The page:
Modern drones (previously referred to as UAV’s – Unmanned Arial Vehicles) now have the ability to quickly and very cost effectively collect highly quality mapping data from smaller areas, areas that have been considered too small to collect using traditional aerial mapping techniques, such as helicopters,
fixed wing aircraft or even satellites.
Combined with the recent advances in software, drone collected mapping data can be processed fast allowing for aquick turn arounds for the client. Drone mapping has proven to be very successful in environmental monitoring, natural disasters such as bushfires and cyclones, as well as insurance inspections to determine the quantity of damage inflicted when these natural disasters occur, especially in areas that are too dangerous for people to enter.
Some of the Industries currently using drone Mapping
The construction industry is currently experiencing a huge take-up of drone data, where maps generated from quickly collected drone data is being used to regularly update clients on the progress of their projects, as well as allowing companies and contractors to analyse stockpiles of materials such as rock, gravel or crushed stone, allowing the client to generate 3D models of their construction sites as well as determine where various pieces of equipment are located so that they can maximise the utilisation of their equipment.
These highly detailed maps help construction managers to quickly get an overview of their sites as well as assisting in strategic decision making.
The drone mapping is much more cost effective that have staff members walking around a site with a clipboard looking for various pieces of equipment and estimated the amount of material sitting in various stockpiles.
Land surveyors are rapidly discovering the benefits of aerial mapping, allowing them to rapidly record property boundaries, as well as assisting in the creation of maps, plots, and legal documentation.
Combined with accurately placed Ground Control Points (GCPs), survey can leverage the power of drones to capture data faster than ever before.
There are some experiments currently underway where surveyors are using drones for “indoor mapping”. This has the possibility to open up areas of mapping that have traditionally very difficult to under take data collection.
An aerial view of a property can really put a property into it’s spatial context with regards to it location. With just a single glance the view can establish how close a property is to a major shopping centre, the distance from the coast or even how close the local parks and natural areas are.
These aerial views can really help to sell a property especially if the property is not easily visible from a public viewing area or when trying to show the potential of a block of land when simulating what the views might be like if a building attains a certain height.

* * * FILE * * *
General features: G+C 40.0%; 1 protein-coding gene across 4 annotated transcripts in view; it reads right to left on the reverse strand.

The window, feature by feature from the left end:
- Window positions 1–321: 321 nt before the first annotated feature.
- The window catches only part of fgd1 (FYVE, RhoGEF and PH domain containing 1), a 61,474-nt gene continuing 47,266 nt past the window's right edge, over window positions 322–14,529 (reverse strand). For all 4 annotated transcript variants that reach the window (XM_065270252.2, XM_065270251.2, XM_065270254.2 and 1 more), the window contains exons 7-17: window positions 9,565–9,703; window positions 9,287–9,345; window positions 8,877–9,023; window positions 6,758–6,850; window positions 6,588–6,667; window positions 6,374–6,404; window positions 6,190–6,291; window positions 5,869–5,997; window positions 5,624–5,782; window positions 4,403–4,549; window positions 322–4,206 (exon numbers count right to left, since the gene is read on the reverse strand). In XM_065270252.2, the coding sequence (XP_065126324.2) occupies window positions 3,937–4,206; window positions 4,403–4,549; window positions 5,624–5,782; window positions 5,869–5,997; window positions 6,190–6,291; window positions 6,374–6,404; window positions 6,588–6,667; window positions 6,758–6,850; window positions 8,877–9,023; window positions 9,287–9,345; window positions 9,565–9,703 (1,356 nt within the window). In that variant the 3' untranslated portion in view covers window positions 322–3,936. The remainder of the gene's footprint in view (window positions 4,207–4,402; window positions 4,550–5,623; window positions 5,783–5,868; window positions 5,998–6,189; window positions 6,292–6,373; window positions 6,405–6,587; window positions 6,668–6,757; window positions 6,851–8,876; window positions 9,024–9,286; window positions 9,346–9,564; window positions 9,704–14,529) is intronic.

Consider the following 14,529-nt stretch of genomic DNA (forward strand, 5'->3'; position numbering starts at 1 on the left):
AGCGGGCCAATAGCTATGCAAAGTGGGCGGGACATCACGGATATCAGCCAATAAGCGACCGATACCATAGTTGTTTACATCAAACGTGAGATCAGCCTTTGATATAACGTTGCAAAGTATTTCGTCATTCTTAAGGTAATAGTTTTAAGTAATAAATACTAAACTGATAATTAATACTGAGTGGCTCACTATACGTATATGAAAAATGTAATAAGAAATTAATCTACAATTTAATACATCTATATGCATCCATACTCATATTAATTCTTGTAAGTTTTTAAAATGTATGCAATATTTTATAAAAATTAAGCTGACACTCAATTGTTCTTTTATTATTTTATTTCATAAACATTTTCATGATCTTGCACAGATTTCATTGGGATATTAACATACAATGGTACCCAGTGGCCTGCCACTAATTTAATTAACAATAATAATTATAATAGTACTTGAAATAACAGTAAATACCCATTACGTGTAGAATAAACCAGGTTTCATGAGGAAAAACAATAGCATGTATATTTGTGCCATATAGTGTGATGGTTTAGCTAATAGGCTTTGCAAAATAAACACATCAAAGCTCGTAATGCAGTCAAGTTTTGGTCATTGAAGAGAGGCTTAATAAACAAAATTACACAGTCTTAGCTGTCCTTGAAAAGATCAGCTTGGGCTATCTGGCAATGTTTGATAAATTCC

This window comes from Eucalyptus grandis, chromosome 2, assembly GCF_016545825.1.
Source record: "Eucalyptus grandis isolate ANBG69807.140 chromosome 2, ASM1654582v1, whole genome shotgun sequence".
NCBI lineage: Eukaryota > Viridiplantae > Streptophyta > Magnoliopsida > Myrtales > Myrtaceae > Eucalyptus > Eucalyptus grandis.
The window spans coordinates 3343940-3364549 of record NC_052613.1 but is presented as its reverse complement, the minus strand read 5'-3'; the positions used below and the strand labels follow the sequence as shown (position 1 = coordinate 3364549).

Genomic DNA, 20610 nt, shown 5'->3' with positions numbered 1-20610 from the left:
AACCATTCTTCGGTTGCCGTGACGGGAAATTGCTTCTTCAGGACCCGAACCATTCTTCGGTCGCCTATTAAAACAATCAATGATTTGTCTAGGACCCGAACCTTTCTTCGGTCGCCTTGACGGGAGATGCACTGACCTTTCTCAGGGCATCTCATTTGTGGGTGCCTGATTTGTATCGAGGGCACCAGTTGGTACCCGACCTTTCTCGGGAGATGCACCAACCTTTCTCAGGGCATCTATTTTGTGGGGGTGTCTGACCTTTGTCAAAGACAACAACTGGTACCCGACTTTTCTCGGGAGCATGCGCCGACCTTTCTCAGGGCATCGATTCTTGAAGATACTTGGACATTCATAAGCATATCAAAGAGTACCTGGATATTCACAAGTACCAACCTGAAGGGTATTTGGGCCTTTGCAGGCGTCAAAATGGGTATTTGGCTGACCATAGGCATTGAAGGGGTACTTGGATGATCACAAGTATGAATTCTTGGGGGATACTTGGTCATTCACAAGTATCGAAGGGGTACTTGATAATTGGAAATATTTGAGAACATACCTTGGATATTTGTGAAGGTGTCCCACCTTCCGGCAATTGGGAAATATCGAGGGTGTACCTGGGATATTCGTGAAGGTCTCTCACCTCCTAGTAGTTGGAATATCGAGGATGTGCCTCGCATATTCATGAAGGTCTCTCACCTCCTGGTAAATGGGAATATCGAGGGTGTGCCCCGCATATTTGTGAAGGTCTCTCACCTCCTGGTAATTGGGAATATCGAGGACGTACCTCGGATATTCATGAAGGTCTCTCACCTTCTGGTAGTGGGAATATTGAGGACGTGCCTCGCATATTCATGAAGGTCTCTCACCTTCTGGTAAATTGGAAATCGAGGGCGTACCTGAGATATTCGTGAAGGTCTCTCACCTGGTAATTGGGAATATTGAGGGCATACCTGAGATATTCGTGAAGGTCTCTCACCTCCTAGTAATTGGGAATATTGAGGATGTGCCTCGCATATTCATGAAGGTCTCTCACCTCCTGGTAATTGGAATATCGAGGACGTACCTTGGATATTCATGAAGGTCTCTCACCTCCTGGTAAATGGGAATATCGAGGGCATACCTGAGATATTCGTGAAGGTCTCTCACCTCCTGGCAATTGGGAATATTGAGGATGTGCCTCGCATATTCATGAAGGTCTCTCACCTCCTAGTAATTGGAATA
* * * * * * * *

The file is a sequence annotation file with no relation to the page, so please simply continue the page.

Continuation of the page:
Drone mapping can also aid in the display and surveying of land when trying to establish a new housing development. Having a “big picture” of the entire development can aid both property developers, builders as well as potential purchasers.
The mining industry is rapidly embracing the use of drones as a cost effective way to capture spatial data. The most common usage is in stockpile volume calculations and change in volume reporting.
Until recently, stockpile volume calculations where undertaken using the manual method where one or more surveyors would scramble over the stockpiles recording the shape of the pile. The downside of this method is that its is dangerous for the surveyors, people can slip and fall, as well as it been slow; all the while operations on the stockpile have to stop, causing lost time delays.
When aerial photogrammetry methods are used, the shape of the stockpile can be captured in just a few minutes and production does not have to stop. The “work goes on”.
The drone mapping process
Once a specific ground target is selected and the resolution of the mapping is determined, the drone (or RPA) operator defines a number of “waypoints” across the target area. These wayspoints are defined using GPS coordinates are are spaced sufficiently close enough that there is a considerable overlap between sequential images.
The overlaps must occur between shots on the same traverse line as well as across the lines. These coordinates are then loaded into the drone’s software and the drone then automatically flies to each designated waypoint, stops and records an image of the ground. The aircraft then moves onto the next waypoint and the process continues.
Once the aircraft has landed, each of the individual images are uploaded to
specialist photogrammetry software where a number of different operations can be carried out such as creation of an georeferenced orthomosiac (An orthomosaic is a series of individual aerial photographs that have been programmatically matched up so that they form a new composite image), and the overlap between then images can be used to generate a 3D image of the terrain. The greater the overlap the better the detail.
If the images are captured with the camera point directly downwards then the resultant 3D image will
not display steep or near vertical surfaces accurately. If the images are captured at an angle say 45 degrees, then building and steep terrain can be rendered much more accurately.
Once a 3D terrain model has been generated, the images can be used for generating contours of the ground and used for volumetric calculations.
Other data that can results from the drone mapping can included:
– Point Clouds
– DEM (Digital Elevation Model) /DTM (Digital Terrain Model)
– Extraction of Planemeteric features – such as road edges, heights, building footprints
There are a number of software packages that can process drone imagery into suitable drones mapping data. These packages include :
3DF Zephyr Photogrammetry Software
Open Drone Maps
ESRI’s Drone2Map for ArcGIS
DJI GS Pro
Some videos that discuss drone mapping: